From 2011 to 2014: "The Commission for Financial Literacy and Retirement Income"
Since late 2014: "Commission for Financial Capability"
The art of evading answers
One of our pensioners sent us a letter he had written to the Retirement Commission - which was rebranded "The Commission for Financial Literacy and Retirement Income" in 2011 and "Commission for Financial Capability" in late 2014 - and the answer he received. He had investigated in the hope that this seemingly autonomous Crown entity would recommend the abolition of Section 70 in its upcoming review. So he simply asked Retirement Commissioner Diana Crossan what her office's position on this issue was. It was another evasive letter from Wellington that didn't even try to give a specific answer to a specific question.
This is the pensioner's letter from late April 2010:
"Dear Ms Crossan,
I am very concerned about the way New Zealand Superannuation is paid, or rather not paid in full or not at all under certain circumstances. In this context I would like to know what the Retirement Commission's position is on Section 70 of the Social Security Act, more specifically on the direct deduction policy of overseas pensions and the spousal provision rule.
The Retirement Commission is currently seeking views on retirement income policy for its 2010 Review to be submitted by the end of this month "under a broad framework of three key standpoints:
Why is the scope of this framework pre-defined, i.e. why does it not seem to allow other aspects that require attention and change towards a more fair and equitable pension system?
In 2008, the spousal provision rule was identified as one of the most glaring injustices and it was recommended to discontinue its practice. However, this particular recommendation was not enacted in legislation.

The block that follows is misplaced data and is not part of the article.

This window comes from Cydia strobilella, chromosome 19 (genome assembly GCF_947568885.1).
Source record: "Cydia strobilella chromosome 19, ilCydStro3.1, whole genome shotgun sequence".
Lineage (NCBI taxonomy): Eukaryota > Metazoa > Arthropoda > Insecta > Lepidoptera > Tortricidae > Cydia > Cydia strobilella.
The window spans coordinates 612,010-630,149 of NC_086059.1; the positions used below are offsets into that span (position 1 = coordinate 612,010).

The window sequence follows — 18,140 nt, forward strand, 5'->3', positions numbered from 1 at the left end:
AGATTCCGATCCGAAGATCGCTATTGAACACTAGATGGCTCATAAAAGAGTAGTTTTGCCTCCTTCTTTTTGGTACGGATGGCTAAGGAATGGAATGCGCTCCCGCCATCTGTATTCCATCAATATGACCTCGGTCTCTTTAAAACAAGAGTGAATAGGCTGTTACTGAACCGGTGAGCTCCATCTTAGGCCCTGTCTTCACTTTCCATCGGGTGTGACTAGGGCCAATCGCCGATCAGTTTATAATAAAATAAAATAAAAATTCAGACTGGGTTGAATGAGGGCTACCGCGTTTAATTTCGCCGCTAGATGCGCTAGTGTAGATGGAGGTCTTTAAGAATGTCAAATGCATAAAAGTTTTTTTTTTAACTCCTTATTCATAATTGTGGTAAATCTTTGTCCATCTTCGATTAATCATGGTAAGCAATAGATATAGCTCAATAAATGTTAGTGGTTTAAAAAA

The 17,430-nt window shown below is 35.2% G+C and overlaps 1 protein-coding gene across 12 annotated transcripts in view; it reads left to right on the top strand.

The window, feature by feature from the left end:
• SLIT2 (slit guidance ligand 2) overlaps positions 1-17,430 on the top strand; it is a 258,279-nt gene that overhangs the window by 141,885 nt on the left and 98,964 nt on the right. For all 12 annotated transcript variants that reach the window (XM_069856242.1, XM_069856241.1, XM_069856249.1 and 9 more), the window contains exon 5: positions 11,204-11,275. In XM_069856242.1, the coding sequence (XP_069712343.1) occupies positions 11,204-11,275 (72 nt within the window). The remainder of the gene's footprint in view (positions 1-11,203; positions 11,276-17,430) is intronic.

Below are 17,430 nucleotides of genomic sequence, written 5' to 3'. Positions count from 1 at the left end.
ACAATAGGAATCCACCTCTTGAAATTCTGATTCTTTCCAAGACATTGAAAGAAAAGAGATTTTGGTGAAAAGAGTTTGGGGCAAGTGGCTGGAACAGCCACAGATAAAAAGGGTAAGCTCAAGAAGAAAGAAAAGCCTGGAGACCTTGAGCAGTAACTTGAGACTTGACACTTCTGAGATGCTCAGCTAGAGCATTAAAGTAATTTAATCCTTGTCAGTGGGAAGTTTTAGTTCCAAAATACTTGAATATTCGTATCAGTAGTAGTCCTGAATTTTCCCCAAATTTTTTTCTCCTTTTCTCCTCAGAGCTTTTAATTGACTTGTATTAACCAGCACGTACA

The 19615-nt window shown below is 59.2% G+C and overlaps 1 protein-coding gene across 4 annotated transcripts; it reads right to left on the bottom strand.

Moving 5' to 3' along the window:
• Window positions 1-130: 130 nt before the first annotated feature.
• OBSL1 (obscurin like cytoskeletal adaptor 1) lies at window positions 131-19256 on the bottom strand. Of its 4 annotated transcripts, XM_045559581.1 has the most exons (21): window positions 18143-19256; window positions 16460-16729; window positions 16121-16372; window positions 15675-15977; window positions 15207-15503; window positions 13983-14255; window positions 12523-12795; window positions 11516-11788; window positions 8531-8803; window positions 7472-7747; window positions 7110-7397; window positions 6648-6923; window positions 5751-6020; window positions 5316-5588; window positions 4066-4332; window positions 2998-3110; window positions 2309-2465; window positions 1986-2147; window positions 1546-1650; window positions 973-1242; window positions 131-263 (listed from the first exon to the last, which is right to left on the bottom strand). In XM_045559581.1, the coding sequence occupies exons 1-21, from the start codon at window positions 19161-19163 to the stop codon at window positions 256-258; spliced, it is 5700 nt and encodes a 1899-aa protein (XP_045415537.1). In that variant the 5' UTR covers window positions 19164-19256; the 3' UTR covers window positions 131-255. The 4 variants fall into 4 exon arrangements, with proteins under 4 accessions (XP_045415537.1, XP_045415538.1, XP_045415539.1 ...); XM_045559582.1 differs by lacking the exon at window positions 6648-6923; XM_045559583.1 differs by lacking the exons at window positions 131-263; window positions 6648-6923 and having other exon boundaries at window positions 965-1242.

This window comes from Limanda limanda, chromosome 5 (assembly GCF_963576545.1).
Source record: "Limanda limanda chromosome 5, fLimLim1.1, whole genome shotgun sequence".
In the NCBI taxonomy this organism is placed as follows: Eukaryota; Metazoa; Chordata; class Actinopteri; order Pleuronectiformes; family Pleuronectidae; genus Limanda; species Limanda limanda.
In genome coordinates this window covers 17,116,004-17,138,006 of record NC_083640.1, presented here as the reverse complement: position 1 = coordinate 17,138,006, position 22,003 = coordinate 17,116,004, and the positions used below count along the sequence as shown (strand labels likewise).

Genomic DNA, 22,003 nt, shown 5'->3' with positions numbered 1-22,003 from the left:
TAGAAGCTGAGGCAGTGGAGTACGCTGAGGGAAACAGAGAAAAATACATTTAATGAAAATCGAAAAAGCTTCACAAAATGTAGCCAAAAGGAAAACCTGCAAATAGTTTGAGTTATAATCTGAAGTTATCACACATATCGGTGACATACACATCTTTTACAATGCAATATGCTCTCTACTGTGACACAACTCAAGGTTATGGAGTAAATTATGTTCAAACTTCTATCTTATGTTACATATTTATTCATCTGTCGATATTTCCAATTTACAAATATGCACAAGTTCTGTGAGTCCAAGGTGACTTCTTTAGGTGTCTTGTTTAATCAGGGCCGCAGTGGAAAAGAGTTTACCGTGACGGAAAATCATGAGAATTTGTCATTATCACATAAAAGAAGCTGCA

Are these topics not on the Retirement Commissions agenda? The dissatisfaction and ill will of superannuitants affected by Section 70 will not simply go away just because the issue is not being addressed.
What is the Retirement Commission's opinion on this unfair treatment of superannuitants whose overseas pensions are abated against NZ Super although the two types of pensions are not comparable? (NZ Super is tax-funded whereas most overseas pensions are work-related and contribution-funded and hence paid for by the individual, not an overseas government). What is the Retirement Commissions opinion on the spousal provision practice?
I would appreciate to hear your opinion. [...]"
This is the evasive answer he received in early May 2010 from the Project Manager, not the Commissioner:
"Thank you for your submission. As noted in the terms of reference for the Review the 'Commissioner may exercise her power under the Act to identify and discuss matters relating to retirement income policies that go beyond these terms of reference'. Accordingly, she may choose to address this issue in her Review."
In early December 2010 the Retirement Commission recommended to discontinue Spousal Provision. Read more on the Related Topics page "Organisations for Seniors".
In 2011 the Retirement Commission became "The Commission for Financial Literacy and Retirement Income". The Retirement Commissioner remained the Retirement Commissioner. One of those brainy rebranding exercises... Hopefully no public funds were used to invent this.
The next re-naming of the former Retirement Commission took place in late 2014. The organisation is now the "Commission for Financial Capability"... The Retirement Commissioner still remained the Retirement Commissioner. Thank you for informing us about the new change, including the link to the newly named website - which again lacks any hint that pensioners are its target readers.
New Retirement Commissioner
After Diana Crossan stepped down from her role in January 2013 after ten years in office, Diane Maxwell became the new Retirement Commissioner and head of the Commission for Financial Capability on 1 July 2013. The term of office is three years.
(Last update 3 March 2015)